New details released yesterday about Tillman's death indicate that he was gunned down by members of his elite Army Ranger platoon who mistakenly shot in his direction when the unit was ambushed. According to a summary of the Army investigation, a Ranger squad leader mistook an allied Afghan Militia Force soldier standing near Tillman as the enemy, and he and other U.S. soldiers opened fire, killing both men.
That Tillman, 27, wasn't killed by enemy fire in a heroic rescue attempt was a major revelation by the U.S. military more than a month after the April 22 incident, which the Pentagon and members of Congress had hailed as an example of combat bravery. Tillman's sacrifice of millions of dollars when he left the National Football League's Arizona Cardinals to become a soldier has been held up as a stark contrast to the prison scandal in Iraq.
Shortly after his death, Army officials awarded Tillman a Silver Star for combat valor and a Purple Heart. He also was promoted from specialist to corporal. They said Tillman was killed while charging at the enemy up a hill, allowing the rest of his platoon to escape alive.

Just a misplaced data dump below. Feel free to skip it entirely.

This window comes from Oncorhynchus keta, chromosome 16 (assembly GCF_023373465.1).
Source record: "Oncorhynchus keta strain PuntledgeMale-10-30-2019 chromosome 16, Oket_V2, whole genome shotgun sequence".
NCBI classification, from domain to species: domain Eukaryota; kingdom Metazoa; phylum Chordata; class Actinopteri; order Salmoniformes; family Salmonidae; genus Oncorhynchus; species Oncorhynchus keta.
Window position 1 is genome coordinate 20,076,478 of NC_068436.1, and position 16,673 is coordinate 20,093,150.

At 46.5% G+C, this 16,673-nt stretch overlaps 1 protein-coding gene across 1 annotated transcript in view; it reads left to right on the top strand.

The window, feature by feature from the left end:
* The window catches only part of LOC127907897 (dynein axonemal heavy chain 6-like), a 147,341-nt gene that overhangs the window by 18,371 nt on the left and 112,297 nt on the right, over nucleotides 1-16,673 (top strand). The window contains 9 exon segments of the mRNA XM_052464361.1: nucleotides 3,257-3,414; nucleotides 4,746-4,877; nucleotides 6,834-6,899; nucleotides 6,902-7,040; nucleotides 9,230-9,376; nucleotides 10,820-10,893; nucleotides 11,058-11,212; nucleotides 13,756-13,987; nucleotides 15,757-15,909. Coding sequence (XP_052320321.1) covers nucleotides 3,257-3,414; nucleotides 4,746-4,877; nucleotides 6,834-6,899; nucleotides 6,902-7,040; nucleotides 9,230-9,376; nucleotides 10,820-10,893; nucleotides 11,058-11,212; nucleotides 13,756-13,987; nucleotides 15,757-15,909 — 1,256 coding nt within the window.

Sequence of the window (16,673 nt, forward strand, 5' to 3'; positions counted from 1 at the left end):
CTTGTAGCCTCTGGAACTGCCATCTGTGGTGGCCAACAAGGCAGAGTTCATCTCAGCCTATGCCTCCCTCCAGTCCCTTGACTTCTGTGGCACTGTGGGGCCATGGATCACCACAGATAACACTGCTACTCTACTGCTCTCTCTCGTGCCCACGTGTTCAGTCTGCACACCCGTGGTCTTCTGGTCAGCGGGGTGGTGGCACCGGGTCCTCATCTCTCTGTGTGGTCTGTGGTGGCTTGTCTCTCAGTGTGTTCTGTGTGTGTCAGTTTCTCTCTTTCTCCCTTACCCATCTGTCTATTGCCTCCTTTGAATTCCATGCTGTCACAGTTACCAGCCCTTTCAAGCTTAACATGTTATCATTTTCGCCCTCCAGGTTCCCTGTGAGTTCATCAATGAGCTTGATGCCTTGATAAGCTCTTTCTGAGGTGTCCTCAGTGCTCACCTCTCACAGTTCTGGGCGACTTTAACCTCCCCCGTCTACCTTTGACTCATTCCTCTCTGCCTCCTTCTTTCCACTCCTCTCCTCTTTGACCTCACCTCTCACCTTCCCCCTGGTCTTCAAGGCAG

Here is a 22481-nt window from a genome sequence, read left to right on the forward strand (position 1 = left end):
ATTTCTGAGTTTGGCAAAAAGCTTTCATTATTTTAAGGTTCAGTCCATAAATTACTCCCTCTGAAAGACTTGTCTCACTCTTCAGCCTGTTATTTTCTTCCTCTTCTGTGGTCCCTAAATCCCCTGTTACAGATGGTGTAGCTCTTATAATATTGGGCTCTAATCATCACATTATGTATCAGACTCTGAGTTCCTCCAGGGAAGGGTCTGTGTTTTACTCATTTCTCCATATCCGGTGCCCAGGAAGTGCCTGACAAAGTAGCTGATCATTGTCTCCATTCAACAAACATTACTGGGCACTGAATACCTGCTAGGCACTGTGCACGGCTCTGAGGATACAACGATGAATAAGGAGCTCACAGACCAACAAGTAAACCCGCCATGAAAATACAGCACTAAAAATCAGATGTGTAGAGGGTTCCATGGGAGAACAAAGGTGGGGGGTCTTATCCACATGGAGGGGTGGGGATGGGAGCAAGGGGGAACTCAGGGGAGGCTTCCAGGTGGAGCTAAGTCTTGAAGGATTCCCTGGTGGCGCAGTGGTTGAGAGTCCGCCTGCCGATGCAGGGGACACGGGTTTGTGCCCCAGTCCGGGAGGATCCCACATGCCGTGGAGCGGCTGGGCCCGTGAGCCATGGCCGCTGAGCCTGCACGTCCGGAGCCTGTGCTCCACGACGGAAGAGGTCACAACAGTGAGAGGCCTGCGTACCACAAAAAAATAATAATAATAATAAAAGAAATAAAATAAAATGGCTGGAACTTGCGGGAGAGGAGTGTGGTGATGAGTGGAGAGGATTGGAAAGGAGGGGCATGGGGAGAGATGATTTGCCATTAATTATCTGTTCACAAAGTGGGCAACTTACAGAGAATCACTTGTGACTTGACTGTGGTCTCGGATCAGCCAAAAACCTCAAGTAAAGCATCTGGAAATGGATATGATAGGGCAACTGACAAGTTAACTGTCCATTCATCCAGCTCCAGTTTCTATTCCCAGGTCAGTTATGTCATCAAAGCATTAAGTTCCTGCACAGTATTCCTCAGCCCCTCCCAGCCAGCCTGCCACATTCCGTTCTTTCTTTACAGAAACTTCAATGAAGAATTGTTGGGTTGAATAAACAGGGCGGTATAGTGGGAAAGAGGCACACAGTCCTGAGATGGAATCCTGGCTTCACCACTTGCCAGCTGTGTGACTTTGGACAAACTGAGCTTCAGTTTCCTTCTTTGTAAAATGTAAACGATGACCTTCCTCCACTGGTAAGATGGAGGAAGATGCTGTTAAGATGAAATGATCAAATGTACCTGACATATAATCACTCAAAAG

First, a vehicle with Tillman's unit broke down and the platoon mechanic could not fix it. Then, without air resources to lift the vehicle out of the area, the soldiers decided to tow the vehicle as they moved to their next assignment. On April 22, the soldiers split the platoon, sending a working vehicle ahead while Tillman's unit towed the disabled one, slowing it down, according to a spokesman for the U.S. Central Command in Florida.
"Approximately 30 minutes after the platoon split off in their separate directions, the section with the non-mission capable vehicle was ambushed by anti-coalition forces," the summary said. "Hearing the engagement, the other section of the platoon maneuvered to the location of the ambush and engaged in the fight."
It was then that the Afghan soldier was mistaken for the enemy and was killed when the other half of the platoon returned. Tillman, who was by his side, also was shot, the report said.
Military officials could not explain the discrepancy between earlier reports and the releases yesterday, saying that a month- long investigation into the attack helped clarify the events. The investigation reports that Tillman was killed after he got out of his vehicle and fought about a dozen insurgents in restricted terrain and in poor light conditions.